From Alan Radford, 23 Feb 2015
DUBLIN: A J Fletcher, Drama and the Performing Arts in pre-Cromwellian Ireland. Boydell and Brewer, 2001, ISBN 0 85991 573 5
The Dublin Waits, first on record from 1465 (though a band of pipers was already in existence by 1456), existed primarily to serve the civic weal, and were allowed to stray further afield in search of patronage only with the Mayor's prior approval and then only for brief periods. Their first duty was to be available in the city to service the machinery of civic ceremonial. Sometimes they functioned in close proximity to actual civic drama, as in 1561 when after dinner and a pageant of the Nine Worthies organised by the Mayor for the new Lord Deputy, Sir Thomas Radcliffe, the City Waits accompanied the Lord Deputy back to his lodging at the end of the evening.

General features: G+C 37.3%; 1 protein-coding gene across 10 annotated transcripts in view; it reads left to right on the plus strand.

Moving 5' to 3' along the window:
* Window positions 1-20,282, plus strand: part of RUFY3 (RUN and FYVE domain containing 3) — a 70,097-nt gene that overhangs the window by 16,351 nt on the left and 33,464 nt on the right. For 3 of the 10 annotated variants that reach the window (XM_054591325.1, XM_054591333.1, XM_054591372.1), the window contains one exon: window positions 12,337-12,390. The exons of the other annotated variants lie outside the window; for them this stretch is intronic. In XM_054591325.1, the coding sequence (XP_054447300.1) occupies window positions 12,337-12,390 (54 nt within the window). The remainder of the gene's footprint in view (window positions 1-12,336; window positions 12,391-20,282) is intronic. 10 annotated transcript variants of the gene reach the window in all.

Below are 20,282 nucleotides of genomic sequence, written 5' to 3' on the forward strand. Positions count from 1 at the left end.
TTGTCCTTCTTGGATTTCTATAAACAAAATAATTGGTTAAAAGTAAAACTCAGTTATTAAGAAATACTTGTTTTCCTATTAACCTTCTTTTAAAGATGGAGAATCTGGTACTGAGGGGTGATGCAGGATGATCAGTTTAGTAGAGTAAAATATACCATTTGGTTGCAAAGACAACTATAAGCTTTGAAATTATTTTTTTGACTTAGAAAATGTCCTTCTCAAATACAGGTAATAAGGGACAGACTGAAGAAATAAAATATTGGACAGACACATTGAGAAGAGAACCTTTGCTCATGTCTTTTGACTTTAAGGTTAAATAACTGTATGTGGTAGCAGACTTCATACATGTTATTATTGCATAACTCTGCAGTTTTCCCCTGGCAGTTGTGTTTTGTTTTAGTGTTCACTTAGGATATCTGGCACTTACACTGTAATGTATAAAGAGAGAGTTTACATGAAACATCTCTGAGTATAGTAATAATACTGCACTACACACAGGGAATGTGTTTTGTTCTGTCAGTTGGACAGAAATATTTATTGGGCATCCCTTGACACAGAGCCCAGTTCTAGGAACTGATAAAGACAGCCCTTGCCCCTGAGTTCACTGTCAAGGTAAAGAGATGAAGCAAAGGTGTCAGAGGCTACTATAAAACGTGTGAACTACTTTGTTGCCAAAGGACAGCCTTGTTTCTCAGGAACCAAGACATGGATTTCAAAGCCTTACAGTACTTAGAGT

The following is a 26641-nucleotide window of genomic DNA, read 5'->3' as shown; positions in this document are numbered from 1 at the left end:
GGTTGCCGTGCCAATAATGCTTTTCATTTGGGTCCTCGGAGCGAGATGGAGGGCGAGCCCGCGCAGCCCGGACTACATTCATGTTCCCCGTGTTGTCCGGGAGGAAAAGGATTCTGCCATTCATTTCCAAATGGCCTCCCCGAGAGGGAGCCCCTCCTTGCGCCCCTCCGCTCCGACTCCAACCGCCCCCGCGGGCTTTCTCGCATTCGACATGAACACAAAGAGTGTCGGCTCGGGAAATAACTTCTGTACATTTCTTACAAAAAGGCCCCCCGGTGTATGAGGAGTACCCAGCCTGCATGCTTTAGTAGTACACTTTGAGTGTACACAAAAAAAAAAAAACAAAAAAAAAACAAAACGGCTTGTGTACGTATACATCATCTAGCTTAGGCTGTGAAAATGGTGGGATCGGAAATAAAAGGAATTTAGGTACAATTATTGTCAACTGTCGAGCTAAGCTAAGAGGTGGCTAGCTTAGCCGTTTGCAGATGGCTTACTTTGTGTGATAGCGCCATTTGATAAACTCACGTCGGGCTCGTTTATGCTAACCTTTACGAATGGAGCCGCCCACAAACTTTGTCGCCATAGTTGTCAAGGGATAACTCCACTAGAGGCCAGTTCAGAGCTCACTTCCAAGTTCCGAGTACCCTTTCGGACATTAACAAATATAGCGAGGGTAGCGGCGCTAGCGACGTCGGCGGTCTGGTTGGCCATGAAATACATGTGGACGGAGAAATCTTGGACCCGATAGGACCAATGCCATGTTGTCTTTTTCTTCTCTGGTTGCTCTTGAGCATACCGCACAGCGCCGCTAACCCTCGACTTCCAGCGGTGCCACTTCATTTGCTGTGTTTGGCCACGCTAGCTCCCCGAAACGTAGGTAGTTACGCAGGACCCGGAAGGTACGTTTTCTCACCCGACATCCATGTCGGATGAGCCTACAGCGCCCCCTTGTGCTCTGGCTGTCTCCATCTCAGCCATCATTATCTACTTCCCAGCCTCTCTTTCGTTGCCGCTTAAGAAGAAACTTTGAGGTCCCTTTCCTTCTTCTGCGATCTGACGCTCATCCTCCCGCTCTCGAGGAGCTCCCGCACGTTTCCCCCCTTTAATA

Waits' livery of blue or watchet colour, bearing the city coat of arms.
In 1603, on the accession of James I, twelve yards of cloth allocated for the waits' new liveries. As typical amount for livery was three yards, that indicates four waits.